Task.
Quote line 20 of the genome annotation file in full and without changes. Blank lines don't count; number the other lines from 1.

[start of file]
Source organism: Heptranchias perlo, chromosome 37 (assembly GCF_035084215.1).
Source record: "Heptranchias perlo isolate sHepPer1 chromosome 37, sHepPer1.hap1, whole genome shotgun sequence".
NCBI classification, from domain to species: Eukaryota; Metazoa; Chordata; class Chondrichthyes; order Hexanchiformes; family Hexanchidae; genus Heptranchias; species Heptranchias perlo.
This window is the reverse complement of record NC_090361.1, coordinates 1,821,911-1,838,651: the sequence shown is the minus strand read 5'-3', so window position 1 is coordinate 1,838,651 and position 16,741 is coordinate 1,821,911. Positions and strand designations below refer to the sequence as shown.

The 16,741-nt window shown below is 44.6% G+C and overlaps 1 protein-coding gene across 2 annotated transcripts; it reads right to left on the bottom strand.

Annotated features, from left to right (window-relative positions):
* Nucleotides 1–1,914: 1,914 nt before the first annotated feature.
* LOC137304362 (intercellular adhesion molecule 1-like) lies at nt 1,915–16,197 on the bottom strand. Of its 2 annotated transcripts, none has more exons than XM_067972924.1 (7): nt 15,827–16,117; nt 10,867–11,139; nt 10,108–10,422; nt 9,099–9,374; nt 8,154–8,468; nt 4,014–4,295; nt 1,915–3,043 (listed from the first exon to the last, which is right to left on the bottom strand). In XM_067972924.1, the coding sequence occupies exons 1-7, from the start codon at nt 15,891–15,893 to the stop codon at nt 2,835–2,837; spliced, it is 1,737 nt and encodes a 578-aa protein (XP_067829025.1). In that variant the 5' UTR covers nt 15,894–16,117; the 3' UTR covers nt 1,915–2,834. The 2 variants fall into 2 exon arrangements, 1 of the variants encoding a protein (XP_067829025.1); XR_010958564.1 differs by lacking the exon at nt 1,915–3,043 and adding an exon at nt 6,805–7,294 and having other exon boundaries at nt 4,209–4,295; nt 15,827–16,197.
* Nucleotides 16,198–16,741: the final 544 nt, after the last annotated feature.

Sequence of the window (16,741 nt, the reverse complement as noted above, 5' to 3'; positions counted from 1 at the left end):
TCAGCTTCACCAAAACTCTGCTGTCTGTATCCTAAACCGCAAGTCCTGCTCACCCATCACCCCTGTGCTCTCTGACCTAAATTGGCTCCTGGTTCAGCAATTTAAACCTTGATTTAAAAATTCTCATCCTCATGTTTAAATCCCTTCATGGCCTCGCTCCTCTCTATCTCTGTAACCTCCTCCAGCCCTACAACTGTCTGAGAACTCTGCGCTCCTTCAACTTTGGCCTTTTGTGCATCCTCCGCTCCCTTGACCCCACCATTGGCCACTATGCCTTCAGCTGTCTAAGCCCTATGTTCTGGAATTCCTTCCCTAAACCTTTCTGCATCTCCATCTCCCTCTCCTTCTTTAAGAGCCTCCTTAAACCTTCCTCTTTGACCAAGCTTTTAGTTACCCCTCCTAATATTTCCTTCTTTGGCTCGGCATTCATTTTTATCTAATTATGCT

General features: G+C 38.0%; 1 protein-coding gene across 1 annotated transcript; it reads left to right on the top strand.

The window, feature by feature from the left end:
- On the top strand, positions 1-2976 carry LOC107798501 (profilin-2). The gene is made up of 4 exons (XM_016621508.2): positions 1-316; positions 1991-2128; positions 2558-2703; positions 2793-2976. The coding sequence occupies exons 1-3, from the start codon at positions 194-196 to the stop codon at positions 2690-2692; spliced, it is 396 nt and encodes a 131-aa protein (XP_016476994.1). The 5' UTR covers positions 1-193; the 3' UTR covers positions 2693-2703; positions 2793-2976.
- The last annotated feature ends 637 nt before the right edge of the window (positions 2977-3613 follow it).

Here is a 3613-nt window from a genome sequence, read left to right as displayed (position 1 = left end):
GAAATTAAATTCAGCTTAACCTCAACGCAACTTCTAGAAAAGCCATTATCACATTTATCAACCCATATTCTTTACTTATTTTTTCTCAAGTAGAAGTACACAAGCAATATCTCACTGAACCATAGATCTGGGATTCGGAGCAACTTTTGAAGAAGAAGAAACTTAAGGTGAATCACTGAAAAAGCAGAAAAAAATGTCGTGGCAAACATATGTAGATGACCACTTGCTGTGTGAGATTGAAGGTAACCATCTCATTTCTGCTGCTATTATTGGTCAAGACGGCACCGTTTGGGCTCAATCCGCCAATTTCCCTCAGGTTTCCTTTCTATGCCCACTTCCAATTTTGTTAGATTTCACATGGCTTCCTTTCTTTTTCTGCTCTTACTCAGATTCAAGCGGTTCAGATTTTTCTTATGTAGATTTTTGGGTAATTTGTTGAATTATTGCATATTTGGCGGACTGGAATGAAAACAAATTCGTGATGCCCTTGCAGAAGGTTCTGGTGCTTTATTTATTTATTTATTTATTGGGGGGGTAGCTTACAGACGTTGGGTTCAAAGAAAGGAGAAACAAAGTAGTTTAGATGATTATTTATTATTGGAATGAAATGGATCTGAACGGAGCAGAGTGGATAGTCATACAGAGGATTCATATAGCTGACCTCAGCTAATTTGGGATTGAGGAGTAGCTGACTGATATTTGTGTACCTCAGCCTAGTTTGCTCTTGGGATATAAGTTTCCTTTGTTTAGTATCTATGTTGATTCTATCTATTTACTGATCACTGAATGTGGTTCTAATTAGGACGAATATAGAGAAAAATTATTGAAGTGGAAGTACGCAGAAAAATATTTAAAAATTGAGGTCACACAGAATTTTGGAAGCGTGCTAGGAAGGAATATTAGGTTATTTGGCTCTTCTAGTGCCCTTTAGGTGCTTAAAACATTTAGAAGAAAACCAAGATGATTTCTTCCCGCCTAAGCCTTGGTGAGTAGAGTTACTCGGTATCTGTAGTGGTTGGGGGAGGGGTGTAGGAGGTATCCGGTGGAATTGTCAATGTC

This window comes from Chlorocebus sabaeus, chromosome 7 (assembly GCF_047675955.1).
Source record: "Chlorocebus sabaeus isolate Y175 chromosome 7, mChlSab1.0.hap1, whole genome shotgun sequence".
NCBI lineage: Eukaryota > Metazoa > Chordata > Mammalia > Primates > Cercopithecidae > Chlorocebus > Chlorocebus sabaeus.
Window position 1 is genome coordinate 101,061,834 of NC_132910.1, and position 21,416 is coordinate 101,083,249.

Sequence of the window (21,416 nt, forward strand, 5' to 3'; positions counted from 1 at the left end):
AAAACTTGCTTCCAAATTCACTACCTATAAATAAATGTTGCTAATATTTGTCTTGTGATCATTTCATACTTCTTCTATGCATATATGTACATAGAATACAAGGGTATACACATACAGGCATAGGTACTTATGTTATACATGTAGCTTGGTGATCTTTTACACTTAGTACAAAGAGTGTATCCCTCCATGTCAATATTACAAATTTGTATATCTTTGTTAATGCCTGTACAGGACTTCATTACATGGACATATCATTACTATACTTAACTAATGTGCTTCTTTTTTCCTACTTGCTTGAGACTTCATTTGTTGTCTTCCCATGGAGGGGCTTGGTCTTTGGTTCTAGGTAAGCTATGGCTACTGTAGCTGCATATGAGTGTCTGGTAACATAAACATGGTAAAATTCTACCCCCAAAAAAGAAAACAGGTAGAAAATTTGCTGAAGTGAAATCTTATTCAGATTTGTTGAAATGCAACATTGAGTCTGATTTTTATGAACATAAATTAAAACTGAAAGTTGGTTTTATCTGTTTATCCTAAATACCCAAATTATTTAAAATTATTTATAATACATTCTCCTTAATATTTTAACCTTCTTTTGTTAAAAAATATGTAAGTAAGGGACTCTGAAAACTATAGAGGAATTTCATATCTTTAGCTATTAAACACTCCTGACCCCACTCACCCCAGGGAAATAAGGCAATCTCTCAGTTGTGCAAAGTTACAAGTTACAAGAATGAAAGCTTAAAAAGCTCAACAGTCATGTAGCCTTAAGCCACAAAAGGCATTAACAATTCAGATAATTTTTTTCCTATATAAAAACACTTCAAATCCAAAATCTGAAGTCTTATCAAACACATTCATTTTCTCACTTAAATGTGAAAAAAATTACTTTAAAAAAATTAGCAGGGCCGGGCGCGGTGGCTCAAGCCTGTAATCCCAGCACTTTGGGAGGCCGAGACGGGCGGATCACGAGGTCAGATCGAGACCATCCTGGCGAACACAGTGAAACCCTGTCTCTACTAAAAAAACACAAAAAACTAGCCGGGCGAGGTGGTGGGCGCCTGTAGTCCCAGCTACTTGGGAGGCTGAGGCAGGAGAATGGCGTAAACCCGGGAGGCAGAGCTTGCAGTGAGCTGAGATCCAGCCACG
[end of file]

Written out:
NCBI lineage: Eukaryota > Metazoa > Chordata > Mammalia > Primates > Cercopithecidae > Chlorocebus > Chlorocebus sabaeus.